Title

Prison-conditions cases since Wilson v. Seiter: A study in lower court compliance with Supreme Court decision making

Date of Completion

January 1999

Keywords

Law|Political Science, General|Sociology, Criminology and Penology

Degree

Ph.D.

Abstract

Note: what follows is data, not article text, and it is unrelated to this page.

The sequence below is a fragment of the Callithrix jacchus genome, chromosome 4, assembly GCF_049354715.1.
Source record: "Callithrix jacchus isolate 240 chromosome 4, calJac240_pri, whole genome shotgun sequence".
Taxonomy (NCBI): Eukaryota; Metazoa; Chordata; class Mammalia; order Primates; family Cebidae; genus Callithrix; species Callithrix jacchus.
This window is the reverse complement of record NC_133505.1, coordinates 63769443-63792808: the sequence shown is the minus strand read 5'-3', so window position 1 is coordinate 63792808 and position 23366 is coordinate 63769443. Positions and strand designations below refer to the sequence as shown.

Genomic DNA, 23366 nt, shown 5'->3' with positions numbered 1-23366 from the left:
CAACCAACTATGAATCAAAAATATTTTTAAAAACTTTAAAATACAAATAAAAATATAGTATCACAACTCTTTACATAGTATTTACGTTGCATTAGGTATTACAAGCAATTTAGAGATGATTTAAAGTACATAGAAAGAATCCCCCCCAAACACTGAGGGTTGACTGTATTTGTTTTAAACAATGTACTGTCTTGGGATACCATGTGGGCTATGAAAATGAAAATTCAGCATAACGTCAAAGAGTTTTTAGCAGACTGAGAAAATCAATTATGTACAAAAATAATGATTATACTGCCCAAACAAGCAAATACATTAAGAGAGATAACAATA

Prior to the late 1960s, federal courts took a hands-off approach when inmates in state prisons tried to challenge the conditions of their confinement as violative of the Eighth Amendment's proscription of “cruel and unusual punishment.” However, beginning in the late 1960s, federal district judges began to look into these prisons—to take a more hands-on approach—and found shocking conditions in old, overcrowded institutions. For over a decade these federal district courts assumed an activist role, intervening where constitutional violations were found through orders mandating radical changes in the institutions, often monitored by court-appointed special masters. ^ In 1981, in the case of Rhodes v. Chapman, the Supreme Court for the first time considered a general-conditions case. The language of the Court's opinion spoke in sweeping terms of the need for federal judges to show deference to state prison officials; the holding of the case was that double celling in a new Ohio prison was not unconstitutional, even though the cells had been designed for one inmate. While the language of the opinion counseled deference, the lower federal courts continued as before, actively finding conditions to violate the Eighth Amendment. ^ Finally, in 1991, the Supreme Court decision in Wilson v. Seiter sent a more obvious message to the lower courts. In addition to tightening up the requirements to prove the objective element—that the conditions were cruel and unusual—the Court recognized a mental element, deliberate indifference on the part of prison officials, which inmates would also have to prove. ^ An examination of ten years of federal district court opinions—five years before and five years after Wilson v. Seiter—shows that Wilson achieved a compliant reaction by the federal district courts, resulting in a more restraintist approach to intervening in state prisons. The clarity of the Wilson opinion and later supporting opinions by the Supreme Court were important factors in the Supreme Court's obtaining compliance with its policy direction. ^